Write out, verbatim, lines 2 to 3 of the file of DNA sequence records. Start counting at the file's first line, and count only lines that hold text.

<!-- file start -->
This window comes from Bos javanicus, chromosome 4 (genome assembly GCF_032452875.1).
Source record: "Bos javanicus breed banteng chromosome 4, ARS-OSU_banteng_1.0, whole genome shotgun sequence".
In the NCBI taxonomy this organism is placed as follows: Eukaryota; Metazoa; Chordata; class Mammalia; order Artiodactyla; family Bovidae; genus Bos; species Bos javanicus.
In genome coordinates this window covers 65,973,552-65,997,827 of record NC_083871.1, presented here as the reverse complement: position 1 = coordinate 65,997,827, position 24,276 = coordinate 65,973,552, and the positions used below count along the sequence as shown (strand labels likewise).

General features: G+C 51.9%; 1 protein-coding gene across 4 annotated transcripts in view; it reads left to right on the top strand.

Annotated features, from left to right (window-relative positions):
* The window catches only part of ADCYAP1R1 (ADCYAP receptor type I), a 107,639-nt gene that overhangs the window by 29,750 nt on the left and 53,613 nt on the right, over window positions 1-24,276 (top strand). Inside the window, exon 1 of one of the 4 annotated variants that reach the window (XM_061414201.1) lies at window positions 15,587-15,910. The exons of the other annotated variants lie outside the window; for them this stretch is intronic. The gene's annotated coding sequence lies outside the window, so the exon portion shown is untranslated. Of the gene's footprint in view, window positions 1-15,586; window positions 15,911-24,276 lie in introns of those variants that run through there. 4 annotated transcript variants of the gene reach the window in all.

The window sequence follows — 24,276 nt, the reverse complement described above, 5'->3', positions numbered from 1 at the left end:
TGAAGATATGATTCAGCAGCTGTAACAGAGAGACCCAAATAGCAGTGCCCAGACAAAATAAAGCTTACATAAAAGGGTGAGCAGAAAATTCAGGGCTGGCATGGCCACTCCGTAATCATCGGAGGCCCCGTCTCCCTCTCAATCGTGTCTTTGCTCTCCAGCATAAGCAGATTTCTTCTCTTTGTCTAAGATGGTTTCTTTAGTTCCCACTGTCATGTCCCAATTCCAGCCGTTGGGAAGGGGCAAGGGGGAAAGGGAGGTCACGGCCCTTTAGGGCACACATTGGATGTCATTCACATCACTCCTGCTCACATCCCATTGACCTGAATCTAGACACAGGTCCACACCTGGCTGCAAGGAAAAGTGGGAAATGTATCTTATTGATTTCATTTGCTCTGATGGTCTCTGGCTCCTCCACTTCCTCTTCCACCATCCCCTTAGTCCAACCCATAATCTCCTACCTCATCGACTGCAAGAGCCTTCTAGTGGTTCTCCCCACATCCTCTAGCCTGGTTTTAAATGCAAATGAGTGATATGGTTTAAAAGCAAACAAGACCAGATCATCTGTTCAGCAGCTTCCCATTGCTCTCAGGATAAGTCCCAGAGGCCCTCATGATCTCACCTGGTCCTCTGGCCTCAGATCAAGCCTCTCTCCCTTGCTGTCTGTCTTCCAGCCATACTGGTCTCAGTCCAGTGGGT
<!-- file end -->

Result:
Source record: "Bos javanicus breed banteng chromosome 4, ARS-OSU_banteng_1.0, whole genome shotgun sequence".
In the NCBI taxonomy this organism is placed as follows: Eukaryota; Metazoa; Chordata; class Mammalia; order Artiodactyla; family Bovidae; genus Bos; species Bos javanicus.